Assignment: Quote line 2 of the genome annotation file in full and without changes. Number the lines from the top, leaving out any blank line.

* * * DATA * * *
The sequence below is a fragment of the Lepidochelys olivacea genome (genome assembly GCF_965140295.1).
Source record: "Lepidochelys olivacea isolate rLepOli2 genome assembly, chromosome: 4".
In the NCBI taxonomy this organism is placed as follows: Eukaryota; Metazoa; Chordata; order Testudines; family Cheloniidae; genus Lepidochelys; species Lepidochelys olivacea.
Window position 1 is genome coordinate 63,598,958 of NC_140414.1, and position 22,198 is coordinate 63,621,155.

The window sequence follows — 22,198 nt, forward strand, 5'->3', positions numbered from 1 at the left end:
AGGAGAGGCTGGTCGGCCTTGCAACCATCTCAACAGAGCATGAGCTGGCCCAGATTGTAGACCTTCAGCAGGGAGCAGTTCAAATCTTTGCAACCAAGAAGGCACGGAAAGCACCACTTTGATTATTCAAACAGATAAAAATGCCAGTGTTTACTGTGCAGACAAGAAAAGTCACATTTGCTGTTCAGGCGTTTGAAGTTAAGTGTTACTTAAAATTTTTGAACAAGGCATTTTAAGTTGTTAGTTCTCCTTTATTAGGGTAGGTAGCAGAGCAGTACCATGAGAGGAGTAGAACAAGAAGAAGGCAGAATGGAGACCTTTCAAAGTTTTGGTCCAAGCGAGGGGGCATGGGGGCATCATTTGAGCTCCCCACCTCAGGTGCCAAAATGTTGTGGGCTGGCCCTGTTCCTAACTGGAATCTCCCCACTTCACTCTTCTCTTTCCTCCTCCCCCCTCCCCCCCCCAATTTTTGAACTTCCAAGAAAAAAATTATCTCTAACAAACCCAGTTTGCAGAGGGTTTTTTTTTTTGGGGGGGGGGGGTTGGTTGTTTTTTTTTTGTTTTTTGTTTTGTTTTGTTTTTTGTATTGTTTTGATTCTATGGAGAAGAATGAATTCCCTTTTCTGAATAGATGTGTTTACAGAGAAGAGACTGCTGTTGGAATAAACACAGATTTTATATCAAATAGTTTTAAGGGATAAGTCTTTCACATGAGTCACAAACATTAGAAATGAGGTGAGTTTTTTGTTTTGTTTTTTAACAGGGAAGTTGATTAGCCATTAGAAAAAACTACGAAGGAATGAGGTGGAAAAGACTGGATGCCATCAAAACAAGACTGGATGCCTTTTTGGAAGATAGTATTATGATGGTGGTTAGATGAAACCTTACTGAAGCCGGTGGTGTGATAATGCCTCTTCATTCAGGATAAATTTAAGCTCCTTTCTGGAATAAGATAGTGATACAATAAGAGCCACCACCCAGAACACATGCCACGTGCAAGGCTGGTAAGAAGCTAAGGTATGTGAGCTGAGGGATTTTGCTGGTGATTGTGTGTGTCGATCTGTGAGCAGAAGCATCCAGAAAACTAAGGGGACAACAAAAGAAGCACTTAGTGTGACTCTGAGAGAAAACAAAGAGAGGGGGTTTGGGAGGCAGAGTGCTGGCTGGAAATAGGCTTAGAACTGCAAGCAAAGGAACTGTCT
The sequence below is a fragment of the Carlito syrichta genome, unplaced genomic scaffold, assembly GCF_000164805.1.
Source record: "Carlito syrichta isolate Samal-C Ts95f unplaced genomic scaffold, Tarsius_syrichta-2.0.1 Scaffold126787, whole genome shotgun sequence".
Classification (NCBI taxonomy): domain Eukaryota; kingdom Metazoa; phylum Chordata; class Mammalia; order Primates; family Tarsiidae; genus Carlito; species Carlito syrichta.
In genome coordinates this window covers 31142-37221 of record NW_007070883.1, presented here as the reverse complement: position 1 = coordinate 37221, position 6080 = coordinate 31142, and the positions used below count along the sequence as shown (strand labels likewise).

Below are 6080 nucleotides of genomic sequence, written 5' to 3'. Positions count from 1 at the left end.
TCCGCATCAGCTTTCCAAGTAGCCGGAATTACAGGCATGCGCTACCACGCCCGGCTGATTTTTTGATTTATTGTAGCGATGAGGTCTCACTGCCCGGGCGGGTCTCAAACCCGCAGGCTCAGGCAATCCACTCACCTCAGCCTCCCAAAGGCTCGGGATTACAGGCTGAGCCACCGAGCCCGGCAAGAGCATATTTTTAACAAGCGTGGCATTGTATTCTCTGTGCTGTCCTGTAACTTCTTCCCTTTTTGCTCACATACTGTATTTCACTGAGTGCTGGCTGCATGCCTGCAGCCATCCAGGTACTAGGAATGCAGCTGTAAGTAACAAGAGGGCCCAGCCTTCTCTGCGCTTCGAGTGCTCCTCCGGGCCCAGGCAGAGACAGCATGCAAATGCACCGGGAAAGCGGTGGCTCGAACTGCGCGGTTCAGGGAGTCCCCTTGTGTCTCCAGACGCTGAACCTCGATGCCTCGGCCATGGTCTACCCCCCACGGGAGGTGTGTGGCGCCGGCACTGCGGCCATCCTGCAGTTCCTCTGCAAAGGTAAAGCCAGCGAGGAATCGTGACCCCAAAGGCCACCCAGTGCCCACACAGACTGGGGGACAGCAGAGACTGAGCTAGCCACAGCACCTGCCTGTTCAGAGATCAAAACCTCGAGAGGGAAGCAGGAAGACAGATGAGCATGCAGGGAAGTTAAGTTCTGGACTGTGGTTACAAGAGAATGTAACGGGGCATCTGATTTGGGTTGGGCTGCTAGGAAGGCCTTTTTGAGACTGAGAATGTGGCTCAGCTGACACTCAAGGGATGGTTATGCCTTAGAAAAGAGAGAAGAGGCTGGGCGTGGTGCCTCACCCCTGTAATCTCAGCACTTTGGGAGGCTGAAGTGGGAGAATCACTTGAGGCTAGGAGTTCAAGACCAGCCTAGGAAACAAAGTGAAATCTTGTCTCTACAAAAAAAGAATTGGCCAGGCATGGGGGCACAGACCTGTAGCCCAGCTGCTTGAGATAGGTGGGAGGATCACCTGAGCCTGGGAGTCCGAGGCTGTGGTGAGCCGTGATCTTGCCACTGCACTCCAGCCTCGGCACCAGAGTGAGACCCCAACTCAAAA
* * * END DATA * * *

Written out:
Source record: "Lepidochelys olivacea isolate rLepOli2 genome assembly, chromosome: 4".